Microphones of Christ: Lessons from the Pulpit of Oscar Romero
From the beginning of Latin American history, the pulpit has been the first line of defense of human dignity. This paper presents Oscar Romero as a distinguished witness to this tradition. His preaching life and death offer a short primer on the liberating message of the gospel. Romero’s Augustinian Christology coupled with the radio broadcasting of his sermons in the face of state resistance led him to express the preaching task in terms of the metaphor of a microphone. Christ is the best microphone of God; the church is the best microphone of Christ. For Romero, preaching Christ requires reading the Scriptures, the life of the church, and the signs of the times. When this happens the voice coming from the microphone sounds like many voices, like the voice of the voiceless, like the voice crying in the wilderness, and like the voice of the shepherd.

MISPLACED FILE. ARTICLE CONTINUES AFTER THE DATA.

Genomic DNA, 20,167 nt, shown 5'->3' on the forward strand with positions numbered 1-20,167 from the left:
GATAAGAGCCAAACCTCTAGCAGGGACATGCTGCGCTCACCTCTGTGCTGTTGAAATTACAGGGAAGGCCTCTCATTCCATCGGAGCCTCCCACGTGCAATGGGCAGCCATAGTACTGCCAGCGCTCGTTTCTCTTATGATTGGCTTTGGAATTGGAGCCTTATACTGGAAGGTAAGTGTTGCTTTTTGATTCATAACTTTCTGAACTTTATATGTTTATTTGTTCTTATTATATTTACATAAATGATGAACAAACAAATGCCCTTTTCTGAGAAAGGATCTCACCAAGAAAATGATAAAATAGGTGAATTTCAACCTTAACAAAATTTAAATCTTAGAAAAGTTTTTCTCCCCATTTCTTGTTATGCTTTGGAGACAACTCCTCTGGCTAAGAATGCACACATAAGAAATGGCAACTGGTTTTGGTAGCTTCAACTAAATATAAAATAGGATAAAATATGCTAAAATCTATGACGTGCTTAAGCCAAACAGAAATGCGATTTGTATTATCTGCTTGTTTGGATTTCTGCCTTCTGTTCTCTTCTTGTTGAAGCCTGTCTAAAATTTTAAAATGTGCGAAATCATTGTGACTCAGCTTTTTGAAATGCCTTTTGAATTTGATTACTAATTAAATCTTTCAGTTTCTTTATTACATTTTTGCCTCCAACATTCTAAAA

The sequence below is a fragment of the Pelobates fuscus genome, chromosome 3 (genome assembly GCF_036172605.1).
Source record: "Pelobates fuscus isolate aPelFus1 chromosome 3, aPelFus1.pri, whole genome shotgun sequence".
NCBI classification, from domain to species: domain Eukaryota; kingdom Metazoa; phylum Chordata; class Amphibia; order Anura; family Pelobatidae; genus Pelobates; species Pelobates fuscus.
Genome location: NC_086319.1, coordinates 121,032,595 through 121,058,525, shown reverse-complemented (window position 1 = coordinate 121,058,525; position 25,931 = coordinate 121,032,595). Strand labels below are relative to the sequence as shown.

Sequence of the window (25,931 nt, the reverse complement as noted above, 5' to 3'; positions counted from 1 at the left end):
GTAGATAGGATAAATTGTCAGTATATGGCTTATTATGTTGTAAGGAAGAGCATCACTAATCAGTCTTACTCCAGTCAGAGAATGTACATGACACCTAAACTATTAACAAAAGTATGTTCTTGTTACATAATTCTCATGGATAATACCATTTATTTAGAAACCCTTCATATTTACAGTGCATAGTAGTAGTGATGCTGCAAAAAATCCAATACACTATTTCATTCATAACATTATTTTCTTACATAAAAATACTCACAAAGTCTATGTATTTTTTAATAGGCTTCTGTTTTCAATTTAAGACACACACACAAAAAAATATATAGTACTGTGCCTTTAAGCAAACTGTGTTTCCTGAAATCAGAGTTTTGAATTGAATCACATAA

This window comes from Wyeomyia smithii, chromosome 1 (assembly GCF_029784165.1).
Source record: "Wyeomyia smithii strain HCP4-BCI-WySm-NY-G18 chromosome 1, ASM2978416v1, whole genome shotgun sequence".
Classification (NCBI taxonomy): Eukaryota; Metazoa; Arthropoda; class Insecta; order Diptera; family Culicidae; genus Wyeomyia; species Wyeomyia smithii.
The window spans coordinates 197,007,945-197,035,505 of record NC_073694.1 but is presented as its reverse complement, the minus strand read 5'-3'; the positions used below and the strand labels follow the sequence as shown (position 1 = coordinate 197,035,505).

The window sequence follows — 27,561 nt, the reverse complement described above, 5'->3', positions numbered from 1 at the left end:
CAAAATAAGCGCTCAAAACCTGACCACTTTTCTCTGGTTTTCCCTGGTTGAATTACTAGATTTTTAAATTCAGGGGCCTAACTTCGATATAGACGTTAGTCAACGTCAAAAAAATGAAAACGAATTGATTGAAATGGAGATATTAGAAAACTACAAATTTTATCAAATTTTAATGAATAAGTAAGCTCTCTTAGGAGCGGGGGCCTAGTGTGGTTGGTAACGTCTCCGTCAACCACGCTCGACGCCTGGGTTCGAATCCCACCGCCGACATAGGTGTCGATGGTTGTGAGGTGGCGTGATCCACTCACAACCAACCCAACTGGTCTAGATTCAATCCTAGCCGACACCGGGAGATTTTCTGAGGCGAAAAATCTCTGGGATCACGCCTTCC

All reviews commissioned by Homiletic are the exclusive property of the Journal. Reviews are considered a work made-for-hire, and, as such, all copyright rights to the review shall be owned by and be in the name of the Academy of Homiletics. The Academy of Homiletics in turn grants all review authors the right to reprint their reviews in any format that they choose, without the payment of royalties, subject to giving proper credit to the original publication with Homiletic. The Academy of Homiletics also permits its reviews to be copied for non-profit educational use provided proper credit is given to the review author and the Journal.